when we have the ultimate grudge match
Yanks vs Sox, game seven, tonight, 5pm pst
from Bill Simmons today on ESPN.com:
Wait a second … I’m supposed to write about this???
I don’t have a central nervous system left. My head weighs more than Verne Troyer. My heart feels like somebody tried to make meatballs out of it. I can’t think straight. I’m a corpse. I’m a walking corpse.
If the Sox take this thing, they’ll rename the state Papichusetts.
For two straight days, I watched my beloved Red Sox stave off elimination against the Yanks, needing 26 innings over 27 hours to stay alive for Game 6 in New York. These weren’t just baseball games. They were life experiences. They broke you down in sections. They made you question God, the meaning of life, whether sports should possibly mean this much. On Sunday night, I stewed in my seat vowing never to raise my kids as Sox fans.
On Monday night, I skipped out of Fenway wondering if any other team could possibly mean this much to a group of people.
The Sox should have lost about 25 different times. The Sox should have won about 25 different times. They rallied to tie consecutive games against the seemingly invincible Yankees bullpen. They kept the games tied in extra innings with a never-ending stream of fringe starters and worn-out relievers. Their closer recorded 12 outs on 70-plus pitches in the span of 24 hours. They stranded the winning run on second or third base nearly 200 times. Including Saturday night’s game, their three starters recorded 40 outs, leaving another 65 for the bullpen guys. Somehow none of this was a problem.
Rarely in life does one get the chance to right a wrong. The Red Sox have improbably put themselves in position to do just that. Namely: avenge last year’s ALCS game 7 loss while advancing to the big show for a chance to win their first title in 86 years.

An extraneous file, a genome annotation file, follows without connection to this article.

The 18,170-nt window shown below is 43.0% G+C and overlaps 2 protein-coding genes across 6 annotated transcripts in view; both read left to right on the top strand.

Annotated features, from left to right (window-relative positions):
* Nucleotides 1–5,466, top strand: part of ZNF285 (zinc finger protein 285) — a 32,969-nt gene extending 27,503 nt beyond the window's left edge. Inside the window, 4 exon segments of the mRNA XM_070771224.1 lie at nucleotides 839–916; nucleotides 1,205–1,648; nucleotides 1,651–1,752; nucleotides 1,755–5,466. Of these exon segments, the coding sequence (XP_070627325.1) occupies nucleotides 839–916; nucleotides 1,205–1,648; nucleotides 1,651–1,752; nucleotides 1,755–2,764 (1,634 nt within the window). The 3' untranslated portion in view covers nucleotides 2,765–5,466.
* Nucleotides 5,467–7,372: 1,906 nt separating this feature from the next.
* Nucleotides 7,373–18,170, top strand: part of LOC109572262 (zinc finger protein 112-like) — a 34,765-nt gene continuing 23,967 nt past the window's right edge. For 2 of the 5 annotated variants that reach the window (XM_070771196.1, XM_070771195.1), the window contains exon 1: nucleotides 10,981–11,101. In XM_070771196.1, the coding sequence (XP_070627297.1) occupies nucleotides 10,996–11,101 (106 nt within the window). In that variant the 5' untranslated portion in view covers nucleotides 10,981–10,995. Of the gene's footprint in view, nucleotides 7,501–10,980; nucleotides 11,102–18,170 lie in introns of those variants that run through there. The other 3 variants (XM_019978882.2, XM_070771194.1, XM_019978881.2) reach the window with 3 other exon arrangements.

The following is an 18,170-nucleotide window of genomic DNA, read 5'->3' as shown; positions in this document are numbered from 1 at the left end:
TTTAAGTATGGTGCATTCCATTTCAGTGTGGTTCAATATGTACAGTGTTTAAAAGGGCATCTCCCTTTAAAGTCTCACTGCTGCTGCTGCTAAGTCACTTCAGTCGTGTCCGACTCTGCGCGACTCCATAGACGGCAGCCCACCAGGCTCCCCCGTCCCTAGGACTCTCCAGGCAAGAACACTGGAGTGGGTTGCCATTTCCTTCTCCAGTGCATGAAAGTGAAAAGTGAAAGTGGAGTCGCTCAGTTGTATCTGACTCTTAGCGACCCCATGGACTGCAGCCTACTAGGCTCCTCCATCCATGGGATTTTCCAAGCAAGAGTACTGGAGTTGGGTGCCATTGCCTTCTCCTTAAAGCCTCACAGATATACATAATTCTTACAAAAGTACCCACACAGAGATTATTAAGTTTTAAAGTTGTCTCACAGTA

I was curious to see what I wrote before the 2003 Game 7 and here’s a snippet from the post:
So now the Red Sox face the improbable task of beating their most storied rival, the team with the highest payroll in the history of MLB, the New York Yankees, on their home field for the opportunity to play in their first World Series since 1986.
86 years — 1986. Coincidence? Of course.
Before the Angels series I felt strangely serene. After the Sox had finished them off in 3-games, I attributed my calmness to “knowing deep down all along” that they were going to win. I felt the same way before the Yanks series began but after NY took a 3-0 lead, I just figured that deep down I knew all along they were going to lose. But now I believe it was a positive vibe afterall.
from Edw Cossette from Fox Sports New England:
Talk about Red Sox!
When I saw Schilling take the mound without the high top cleat but instead the low cleat and that blood soaked sock I teared up. I’m tearing up now again as I write about it.
Schilling’s performance last night was the greatest sports event I’ve witnessed. So we are told “it’s just a game.” Yeah, it is.
But in the same way that Beowulf is just a short story and Beethoven’s Ode to Joy chorale is just people singing.
all i know is karisa refuses to talk to me about it because we when we were on the phone last night the yankees scored a run, so apparently im bad luck for her team.
and you know what, i totally understand her paranoia.